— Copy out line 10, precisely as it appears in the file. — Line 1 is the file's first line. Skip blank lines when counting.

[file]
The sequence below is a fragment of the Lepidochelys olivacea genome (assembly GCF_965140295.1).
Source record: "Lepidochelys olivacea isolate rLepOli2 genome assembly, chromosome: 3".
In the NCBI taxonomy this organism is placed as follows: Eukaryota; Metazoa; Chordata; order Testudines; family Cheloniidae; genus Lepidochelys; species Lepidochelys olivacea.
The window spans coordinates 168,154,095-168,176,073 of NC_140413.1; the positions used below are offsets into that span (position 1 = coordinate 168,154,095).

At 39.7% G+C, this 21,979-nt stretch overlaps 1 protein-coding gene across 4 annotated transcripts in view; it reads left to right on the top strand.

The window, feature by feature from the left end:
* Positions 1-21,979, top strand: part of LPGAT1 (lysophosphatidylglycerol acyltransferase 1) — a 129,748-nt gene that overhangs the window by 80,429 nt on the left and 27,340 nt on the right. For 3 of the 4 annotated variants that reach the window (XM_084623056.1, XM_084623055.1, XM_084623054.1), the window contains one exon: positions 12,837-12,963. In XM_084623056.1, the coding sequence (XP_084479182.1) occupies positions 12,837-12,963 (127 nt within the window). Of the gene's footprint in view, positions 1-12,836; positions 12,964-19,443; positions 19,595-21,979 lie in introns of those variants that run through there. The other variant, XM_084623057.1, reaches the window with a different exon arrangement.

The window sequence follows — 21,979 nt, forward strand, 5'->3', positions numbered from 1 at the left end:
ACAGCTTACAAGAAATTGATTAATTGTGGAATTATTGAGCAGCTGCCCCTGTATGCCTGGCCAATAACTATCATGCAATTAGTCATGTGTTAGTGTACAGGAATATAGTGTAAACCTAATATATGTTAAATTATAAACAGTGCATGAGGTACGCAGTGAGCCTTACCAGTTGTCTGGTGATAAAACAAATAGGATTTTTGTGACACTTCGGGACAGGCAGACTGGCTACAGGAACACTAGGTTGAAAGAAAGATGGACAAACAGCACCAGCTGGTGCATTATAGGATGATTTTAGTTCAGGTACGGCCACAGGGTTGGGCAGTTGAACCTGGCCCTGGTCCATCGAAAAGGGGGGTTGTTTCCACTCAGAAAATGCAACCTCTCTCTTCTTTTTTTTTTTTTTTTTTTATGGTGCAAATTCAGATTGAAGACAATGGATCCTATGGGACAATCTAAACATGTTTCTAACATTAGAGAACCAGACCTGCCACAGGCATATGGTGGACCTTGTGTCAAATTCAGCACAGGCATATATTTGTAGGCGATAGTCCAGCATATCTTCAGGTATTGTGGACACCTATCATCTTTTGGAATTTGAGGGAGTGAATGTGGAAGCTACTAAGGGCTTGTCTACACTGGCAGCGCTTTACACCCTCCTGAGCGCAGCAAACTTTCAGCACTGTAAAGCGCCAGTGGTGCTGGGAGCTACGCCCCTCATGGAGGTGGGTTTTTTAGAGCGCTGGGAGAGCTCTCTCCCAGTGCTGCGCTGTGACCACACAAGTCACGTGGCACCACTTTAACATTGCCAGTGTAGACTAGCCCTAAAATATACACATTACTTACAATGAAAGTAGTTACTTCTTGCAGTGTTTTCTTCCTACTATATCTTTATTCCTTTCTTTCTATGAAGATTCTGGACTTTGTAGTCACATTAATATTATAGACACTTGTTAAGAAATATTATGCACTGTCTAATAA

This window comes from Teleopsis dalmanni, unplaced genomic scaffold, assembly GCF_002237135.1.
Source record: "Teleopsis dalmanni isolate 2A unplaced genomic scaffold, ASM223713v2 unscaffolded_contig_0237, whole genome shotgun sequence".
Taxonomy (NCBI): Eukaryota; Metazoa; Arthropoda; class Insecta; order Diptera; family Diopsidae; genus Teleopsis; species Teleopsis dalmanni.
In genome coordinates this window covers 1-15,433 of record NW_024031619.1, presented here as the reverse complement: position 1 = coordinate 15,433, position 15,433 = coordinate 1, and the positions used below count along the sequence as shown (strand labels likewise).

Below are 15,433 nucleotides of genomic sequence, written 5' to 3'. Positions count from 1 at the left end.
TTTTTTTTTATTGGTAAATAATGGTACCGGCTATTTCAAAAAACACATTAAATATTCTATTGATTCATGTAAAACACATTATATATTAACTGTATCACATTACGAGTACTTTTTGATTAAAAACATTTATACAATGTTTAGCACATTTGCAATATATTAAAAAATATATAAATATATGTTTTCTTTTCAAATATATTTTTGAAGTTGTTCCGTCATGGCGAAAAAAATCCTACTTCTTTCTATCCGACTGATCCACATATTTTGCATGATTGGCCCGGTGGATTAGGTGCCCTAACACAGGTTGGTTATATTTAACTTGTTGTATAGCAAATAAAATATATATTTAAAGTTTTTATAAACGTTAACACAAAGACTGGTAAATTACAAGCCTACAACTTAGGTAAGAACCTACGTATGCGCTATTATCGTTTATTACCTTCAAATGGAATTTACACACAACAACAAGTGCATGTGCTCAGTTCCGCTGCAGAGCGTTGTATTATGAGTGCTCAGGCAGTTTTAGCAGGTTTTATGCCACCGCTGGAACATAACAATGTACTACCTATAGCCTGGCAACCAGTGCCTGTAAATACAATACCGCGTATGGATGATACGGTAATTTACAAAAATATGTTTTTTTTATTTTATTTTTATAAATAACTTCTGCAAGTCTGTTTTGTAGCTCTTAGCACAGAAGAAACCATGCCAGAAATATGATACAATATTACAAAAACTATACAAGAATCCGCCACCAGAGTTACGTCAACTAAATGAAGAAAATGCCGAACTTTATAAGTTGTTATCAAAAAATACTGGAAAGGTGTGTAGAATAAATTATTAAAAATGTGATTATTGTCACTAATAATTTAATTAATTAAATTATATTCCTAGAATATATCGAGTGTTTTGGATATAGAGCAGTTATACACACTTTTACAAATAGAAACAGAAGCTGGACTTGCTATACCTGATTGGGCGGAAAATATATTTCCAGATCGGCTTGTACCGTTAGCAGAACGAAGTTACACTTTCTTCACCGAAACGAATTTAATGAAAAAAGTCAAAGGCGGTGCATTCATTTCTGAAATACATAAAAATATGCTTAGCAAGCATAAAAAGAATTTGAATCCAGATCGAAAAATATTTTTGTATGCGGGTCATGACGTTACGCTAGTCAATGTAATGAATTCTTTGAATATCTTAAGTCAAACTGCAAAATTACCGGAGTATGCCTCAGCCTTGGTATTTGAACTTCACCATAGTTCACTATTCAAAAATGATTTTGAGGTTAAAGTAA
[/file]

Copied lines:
This window comes from Teleopsis dalmanni, unplaced genomic scaffold, assembly GCF_002237135.1.